While I was in Feature Animation I had the opportunity to assist the Walt Disney Music Company with their sheet music folios that were coming out with the new films. Although I didn’t know it at the time, that connection would lead me to one of my major occupations during retirement.
DMB: When did your interest in Disney Music (and its preservation) begin?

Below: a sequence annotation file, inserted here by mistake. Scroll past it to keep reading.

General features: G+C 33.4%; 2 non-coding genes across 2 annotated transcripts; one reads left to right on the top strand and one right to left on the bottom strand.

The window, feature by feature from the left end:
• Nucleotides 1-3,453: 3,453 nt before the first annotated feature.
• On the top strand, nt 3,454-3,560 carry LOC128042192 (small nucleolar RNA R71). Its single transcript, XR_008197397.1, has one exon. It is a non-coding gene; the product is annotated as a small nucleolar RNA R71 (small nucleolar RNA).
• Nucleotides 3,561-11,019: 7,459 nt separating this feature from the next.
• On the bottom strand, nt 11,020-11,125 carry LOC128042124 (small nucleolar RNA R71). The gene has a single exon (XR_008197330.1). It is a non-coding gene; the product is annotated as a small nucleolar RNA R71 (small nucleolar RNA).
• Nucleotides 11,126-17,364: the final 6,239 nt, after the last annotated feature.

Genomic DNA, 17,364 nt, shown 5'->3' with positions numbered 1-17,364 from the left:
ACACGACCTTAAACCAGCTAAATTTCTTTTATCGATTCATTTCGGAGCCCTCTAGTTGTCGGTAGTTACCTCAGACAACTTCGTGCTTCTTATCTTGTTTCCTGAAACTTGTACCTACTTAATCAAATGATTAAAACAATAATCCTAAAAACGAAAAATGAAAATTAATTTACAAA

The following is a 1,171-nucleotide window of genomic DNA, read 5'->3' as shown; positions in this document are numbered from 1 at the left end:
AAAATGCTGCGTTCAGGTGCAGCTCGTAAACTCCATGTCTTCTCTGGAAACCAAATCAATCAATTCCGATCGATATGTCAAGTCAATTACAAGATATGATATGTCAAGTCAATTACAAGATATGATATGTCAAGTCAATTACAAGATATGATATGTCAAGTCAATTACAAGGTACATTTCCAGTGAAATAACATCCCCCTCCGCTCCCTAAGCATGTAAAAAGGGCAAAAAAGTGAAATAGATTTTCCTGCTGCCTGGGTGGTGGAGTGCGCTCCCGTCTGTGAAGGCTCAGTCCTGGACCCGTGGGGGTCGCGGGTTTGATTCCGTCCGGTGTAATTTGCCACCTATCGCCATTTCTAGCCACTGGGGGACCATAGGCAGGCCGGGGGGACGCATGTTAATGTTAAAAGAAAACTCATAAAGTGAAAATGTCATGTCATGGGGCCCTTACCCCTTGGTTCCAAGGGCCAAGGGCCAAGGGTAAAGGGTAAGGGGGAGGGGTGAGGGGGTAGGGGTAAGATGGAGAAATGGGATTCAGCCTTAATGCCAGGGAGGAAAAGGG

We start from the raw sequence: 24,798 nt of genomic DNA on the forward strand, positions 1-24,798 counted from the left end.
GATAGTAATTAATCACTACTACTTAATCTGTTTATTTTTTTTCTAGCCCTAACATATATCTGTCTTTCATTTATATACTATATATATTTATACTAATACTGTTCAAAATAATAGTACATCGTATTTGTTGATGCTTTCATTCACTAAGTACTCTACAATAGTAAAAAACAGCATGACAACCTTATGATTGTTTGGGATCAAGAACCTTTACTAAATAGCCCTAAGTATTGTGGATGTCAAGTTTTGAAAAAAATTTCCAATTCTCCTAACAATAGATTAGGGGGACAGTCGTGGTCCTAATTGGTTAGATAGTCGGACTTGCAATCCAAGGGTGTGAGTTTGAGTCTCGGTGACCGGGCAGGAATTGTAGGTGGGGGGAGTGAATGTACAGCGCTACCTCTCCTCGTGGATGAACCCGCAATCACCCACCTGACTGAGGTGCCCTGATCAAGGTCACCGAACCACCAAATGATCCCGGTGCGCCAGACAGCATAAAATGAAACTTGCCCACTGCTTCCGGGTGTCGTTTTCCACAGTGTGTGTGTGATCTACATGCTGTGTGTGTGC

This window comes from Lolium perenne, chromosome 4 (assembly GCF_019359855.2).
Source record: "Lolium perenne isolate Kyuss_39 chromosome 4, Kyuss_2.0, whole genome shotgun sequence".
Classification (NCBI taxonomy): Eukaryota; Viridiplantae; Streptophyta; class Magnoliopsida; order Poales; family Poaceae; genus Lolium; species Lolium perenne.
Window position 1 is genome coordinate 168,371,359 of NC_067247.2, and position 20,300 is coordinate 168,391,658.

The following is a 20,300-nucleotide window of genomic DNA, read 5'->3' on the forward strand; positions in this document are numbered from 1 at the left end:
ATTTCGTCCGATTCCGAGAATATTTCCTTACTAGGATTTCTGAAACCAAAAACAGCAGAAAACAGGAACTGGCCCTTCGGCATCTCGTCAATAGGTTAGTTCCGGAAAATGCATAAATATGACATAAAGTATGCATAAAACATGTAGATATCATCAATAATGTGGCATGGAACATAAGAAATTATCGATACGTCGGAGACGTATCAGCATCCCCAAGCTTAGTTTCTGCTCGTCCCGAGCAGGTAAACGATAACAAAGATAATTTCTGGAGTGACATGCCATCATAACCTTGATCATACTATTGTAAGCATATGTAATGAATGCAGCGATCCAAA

Russell: As mentioned earlier, I had started collecting Disney sheet music when I was twelve. In fact when each new animated film was announced, one of the things I looked forward to was the new songs that would appear. Sheet music stores were quite prevalent at the time and in addition to the Disney music that was already on their shelves, I would give them lists of titles to back-order for me. Many older pieces came to me that way. I then supplemented that source by writing directly to the music publishers and ordering older pieces directly from them. I was fortunate that this was occurring before the collecting craze and ensuing premium pricing, and I only had to pay the current sheet music value of fifty or sixty cents. By those methods I was beginning to amass an almost complete collection of Disney sheet music, beginning with “Minnie’s Yoo-Hoo” from 1930.